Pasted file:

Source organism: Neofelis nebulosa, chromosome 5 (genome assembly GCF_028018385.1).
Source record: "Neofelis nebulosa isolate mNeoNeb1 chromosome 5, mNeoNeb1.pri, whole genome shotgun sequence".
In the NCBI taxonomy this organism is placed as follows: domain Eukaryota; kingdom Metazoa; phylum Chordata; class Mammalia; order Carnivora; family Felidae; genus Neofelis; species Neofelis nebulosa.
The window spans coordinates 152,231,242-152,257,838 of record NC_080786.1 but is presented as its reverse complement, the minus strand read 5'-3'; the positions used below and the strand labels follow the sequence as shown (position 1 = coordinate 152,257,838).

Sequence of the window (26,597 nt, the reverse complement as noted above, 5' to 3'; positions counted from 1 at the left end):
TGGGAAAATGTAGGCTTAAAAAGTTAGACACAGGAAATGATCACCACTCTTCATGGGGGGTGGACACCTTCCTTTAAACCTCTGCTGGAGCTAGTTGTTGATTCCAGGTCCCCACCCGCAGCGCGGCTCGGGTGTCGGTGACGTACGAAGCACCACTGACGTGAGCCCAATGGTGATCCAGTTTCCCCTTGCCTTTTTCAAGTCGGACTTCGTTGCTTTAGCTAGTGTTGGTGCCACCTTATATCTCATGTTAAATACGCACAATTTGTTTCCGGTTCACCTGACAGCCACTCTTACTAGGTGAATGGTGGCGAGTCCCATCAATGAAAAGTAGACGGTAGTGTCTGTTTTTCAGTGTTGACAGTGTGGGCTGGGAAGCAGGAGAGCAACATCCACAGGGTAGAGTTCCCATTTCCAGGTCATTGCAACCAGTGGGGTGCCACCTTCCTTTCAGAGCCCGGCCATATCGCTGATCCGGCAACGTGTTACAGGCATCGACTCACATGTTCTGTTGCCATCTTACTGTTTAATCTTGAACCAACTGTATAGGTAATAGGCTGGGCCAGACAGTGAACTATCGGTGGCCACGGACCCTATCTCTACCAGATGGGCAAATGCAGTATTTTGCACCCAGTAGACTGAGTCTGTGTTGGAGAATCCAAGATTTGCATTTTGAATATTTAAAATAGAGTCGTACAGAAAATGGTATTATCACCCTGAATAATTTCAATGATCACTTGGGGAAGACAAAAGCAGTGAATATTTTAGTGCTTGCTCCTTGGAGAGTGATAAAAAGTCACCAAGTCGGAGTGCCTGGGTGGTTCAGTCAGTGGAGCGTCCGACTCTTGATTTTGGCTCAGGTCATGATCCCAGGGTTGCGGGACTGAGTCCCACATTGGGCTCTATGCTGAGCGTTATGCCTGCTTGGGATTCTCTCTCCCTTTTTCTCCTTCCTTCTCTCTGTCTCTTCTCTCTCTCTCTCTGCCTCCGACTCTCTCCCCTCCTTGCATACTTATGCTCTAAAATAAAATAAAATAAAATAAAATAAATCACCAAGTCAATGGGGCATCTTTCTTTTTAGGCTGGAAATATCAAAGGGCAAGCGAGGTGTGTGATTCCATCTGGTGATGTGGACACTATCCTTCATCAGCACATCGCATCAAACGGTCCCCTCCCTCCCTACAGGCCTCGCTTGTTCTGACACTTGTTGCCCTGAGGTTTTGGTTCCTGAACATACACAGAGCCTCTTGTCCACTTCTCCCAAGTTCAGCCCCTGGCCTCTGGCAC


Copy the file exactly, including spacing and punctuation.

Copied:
Source organism: Neofelis nebulosa, chromosome 5 (genome assembly GCF_028018385.1).
Source record: "Neofelis nebulosa isolate mNeoNeb1 chromosome 5, mNeoNeb1.pri, whole genome shotgun sequence".
In the NCBI taxonomy this organism is placed as follows: domain Eukaryota; kingdom Metazoa; phylum Chordata; class Mammalia; order Carnivora; family Felidae; genus Neofelis; species Neofelis nebulosa.
The window spans coordinates 152,231,242-152,257,838 of record NC_080786.1 but is presented as its reverse complement, the minus strand read 5'-3'; the positions used below and the strand labels follow the sequence as shown (position 1 = coordinate 152,257,838).

Sequence of the window (26,597 nt, the reverse complement as noted above, 5' to 3'; positions counted from 1 at the left end):
TGGGAAAATGTAGGCTTAAAAAGTTAGACACAGGAAATGATCACCACTCTTCATGGGGGGTGGACACCTTCCTTTAAACCTCTGCTGGAGCTAGTTGTTGATTCCAGGTCCCCACCCGCAGCGCGGCTCGGGTGTCGGTGACGTACGAAGCACCACTGACGTGAGCCCAATGGTGATCCAGTTTCCCCTTGCCTTTTTCAAGTCGGACTTCGTTGCTTTAGCTAGTGTTGGTGCCACCTTATATCTCATGTTAAATACGCACAATTTGTTTCCGGTTCACCTGACAGCCACTCTTACTAGGTGAATGGTGGCGAGTCCCATCAATGAAAAGTAGACGGTAGTGTCTGTTTTTCAGTGTTGACAGTGTGGGCTGGGAAGCAGGAGAGCAACATCCACAGGGTAGAGTTCCCATTTCCAGGTCATTGCAACCAGTGGGGTGCCACCTTCCTTTCAGAGCCCGGCCATATCGCTGATCCGGCAACGTGTTACAGGCATCGACTCACATGTTCTGTTGCCATCTTACTGTTTAATCTTGAACCAACTGTATAGGTAATAGGCTGGGCCAGACAGTGAACTATCGGTGGCCACGGACCCTATCTCTACCAGATGGGCAAATGCAGTATTTTGCACCCAGTAGACTGAGTCTGTGTTGGAGAATCCAAGATTTGCATTTTGAATATTTAAAATAGAGTCGTACAGAAAATGGTATTATCACCCTGAATAATTTCAATGATCACTTGGGGAAGACAAAAGCAGTGAATATTTTAGTGCTTGCTCCTTGGAGAGTGATAAAAAGTCACCAAGTCGGAGTGCCTGGGTGGTTCAGTCAGTGGAGCGTCCGACTCTTGATTTTGGCTCAGGTCATGATCCCAGGGTTGCGGGACTGAGTCCCACATTGGGCTCTATGCTGAGCGTTATGCCTGCTTGGGATTCTCTCTCCCTTTTTCTCCTTCCTTCTCTCTGTCTCTTCTCTCTCTCTCTCTGCCTCCGACTCTCTCCCCTCCTTGCATACTTATGCTCTAAAATAAAATAAAATAAAATAAAATAAATCACCAAGTCAATGGGGCATCTTTCTTTTTAGGCTGGAAATATCAAAGGGCAAGCGAGGTGTGTGATTCCATCTGGTGATGTGGACACTATCCTTCATCAGCACATCGCATCAAACGGTCCCCTCCCTCCCTACAGGCCTCGCTTGTTCTGACACTTGTTGCCCTGAGGTTTTGGTTCCTGAACATACACAGAGCCTCTTGTCCACTTCTCCCAAGTTCAGCCCCTGGCCTCTGGCAC